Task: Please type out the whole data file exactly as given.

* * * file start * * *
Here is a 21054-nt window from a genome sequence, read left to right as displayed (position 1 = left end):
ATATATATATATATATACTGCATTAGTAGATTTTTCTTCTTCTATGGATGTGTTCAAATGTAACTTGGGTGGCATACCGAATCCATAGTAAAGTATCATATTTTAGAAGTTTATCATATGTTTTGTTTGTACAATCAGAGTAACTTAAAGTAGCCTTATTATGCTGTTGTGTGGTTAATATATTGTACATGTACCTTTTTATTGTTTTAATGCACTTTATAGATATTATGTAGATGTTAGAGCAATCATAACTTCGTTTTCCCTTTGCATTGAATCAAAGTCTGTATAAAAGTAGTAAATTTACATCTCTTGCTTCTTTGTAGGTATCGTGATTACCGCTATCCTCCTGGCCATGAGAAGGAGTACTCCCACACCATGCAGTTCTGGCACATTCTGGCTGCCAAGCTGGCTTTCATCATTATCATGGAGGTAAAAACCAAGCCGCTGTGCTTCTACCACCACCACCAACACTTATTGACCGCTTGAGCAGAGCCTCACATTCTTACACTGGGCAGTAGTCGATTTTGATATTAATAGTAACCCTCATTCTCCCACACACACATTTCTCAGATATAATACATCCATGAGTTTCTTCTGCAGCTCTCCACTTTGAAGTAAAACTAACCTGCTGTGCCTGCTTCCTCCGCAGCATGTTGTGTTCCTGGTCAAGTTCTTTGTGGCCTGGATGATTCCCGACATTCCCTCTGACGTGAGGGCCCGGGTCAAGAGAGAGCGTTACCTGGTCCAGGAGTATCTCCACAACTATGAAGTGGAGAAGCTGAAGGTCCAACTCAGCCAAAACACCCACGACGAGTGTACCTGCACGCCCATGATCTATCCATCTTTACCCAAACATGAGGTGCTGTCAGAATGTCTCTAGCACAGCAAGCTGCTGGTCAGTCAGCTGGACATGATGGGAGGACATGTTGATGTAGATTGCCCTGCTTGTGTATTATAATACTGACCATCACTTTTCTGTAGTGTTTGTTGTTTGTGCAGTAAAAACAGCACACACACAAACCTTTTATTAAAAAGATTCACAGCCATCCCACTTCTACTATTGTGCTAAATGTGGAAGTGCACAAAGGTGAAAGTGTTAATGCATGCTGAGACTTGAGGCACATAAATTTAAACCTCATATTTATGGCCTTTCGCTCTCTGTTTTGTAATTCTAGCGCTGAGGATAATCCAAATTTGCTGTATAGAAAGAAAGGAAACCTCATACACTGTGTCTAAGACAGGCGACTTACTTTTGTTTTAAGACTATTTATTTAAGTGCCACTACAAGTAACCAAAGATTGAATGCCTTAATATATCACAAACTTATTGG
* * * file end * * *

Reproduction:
Here is a 21054-nt window from a genome sequence, read left to right as displayed (position 1 = left end):
ATATATATATATATATACTGCATTAGTAGATTTTTCTTCTTCTATGGATGTGTTCAAATGTAACTTGGGTGGCATACCGAATCCATAGTAAAGTATCATATTTTAGAAGTTTATCATATGTTTTGTTTGTACAATCAGAGTAACTTAAAGTAGCCTTATTATGCTGTTGTGTGGTTAATATATTGTACATGTACCTTTTTATTGTTTTAATGCACTTTATAGATATTATGTAGATGTTAGAGCAATCATAACTTCGTTTTCCCTTTGCATTGAATCAAAGTCTGTATAAAAGTAGTAAATTTACATCTCTTGCTTCTTTGTAGGTATCGTGATTACCGCTATCCTCCTGGCCATGAGAAGGAGTACTCCCACACCATGCAGTTCTGGCACATTCTGGCTGCCAAGCTGGCTTTCATCATTATCATGGAGGTAAAAACCAAGCCGCTGTGCTTCTACCACCACCACCAACACTTATTGACCGCTTGAGCAGAGCCTCACATTCTTACACTGGGCAGTAGTCGATTTTGATATTAATAGTAACCCTCATTCTCCCACACACACATTTCTCAGATATAATACATCCATGAGTTTCTTCTGCAGCTCTCCACTTTGAAGTAAAACTAACCTGCTGTGCCTGCTTCCTCCGCAGCATGTTGTGTTCCTGGTCAAGTTCTTTGTGGCCTGGATGATTCCCGACATTCCCTCTGACGTGAGGGCCCGGGTCAAGAGAGAGCGTTACCTGGTCCAGGAGTATCTCCACAACTATGAAGTGGAGAAGCTGAAGGTCCAACTCAGCCAAAACACCCACGACGAGTGTACCTGCACGCCCATGATCTATCCATCTTTACCCAAACATGAGGTGCTGTCAGAATGTCTCTAGCACAGCAAGCTGCTGGTCAGTCAGCTGGACATGATGGGAGGACATGTTGATGTAGATTGCCCTGCTTGTGTATTATAATACTGACCATCACTTTTCTGTAGTGTTTGTTGTTTGTGCAGTAAAAACAGCACACACACAAACCTTTTATTAAAAAGATTCACAGCCATCCCACTTCTACTATTGTGCTAAATGTGGAAGTGCACAAAGGTGAAAGTGTTAATGCATGCTGAGACTTGAGGCACATAAATTTAAACCTCATATTTATGGCCTTTCGCTCTCTGTTTTGTAATTCTAGCGCTGAGGATAATCCAAATTTGCTGTATAGAAAGAAAGGAAACCTCATACACTGTGTCTAAGACAGGCGACTTACTTTTGTTTTAAGACTATTTATTTAAGTGCCACTACAAGTAACCAAAGATTGAATGCCTTAATATATCACAAACTTATTGG